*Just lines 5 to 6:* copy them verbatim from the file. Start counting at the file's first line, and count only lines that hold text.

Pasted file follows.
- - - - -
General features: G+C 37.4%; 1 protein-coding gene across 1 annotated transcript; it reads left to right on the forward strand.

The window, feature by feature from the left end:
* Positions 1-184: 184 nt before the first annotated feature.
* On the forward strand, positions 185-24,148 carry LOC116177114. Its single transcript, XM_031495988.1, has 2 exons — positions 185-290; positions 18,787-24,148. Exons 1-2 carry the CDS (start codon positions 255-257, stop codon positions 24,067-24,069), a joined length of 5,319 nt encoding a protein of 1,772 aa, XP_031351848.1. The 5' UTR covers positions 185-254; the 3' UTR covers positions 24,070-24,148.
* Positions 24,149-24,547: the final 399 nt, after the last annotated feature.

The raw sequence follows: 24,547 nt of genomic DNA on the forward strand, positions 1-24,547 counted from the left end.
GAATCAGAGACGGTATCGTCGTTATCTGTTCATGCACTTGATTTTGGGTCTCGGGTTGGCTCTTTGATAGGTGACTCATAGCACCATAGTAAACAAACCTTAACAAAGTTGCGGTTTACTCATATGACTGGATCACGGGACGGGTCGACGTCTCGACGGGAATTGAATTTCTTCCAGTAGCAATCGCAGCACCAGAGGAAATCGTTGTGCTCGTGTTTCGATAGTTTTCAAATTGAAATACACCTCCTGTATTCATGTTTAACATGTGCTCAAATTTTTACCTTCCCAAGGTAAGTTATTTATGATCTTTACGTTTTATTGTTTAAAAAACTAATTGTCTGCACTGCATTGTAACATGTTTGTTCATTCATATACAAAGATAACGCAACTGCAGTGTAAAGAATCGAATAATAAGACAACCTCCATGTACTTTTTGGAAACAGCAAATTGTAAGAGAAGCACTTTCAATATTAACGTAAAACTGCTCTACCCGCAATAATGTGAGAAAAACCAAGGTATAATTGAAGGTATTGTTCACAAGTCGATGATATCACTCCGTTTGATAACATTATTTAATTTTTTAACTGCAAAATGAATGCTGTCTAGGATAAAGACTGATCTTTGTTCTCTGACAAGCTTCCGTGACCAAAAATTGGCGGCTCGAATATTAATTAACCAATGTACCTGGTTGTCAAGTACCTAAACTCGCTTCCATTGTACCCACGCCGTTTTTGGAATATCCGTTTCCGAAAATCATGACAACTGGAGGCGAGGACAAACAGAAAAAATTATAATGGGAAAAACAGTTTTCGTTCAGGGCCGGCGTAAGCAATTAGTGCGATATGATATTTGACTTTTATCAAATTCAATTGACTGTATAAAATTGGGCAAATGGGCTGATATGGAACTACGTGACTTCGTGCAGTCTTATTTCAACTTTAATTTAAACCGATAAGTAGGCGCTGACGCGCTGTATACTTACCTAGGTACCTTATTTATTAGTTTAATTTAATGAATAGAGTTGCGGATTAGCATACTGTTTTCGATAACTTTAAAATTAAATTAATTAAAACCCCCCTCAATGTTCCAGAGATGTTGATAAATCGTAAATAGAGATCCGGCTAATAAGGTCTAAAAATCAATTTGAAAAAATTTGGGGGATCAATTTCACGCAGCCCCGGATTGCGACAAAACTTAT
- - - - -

* Positions 24,149-24,547: the final 399 nt, after the last annotated feature.

The raw sequence follows: 24,547 nt of genomic DNA on the forward strand, positions 1-24,547 counted from the left end.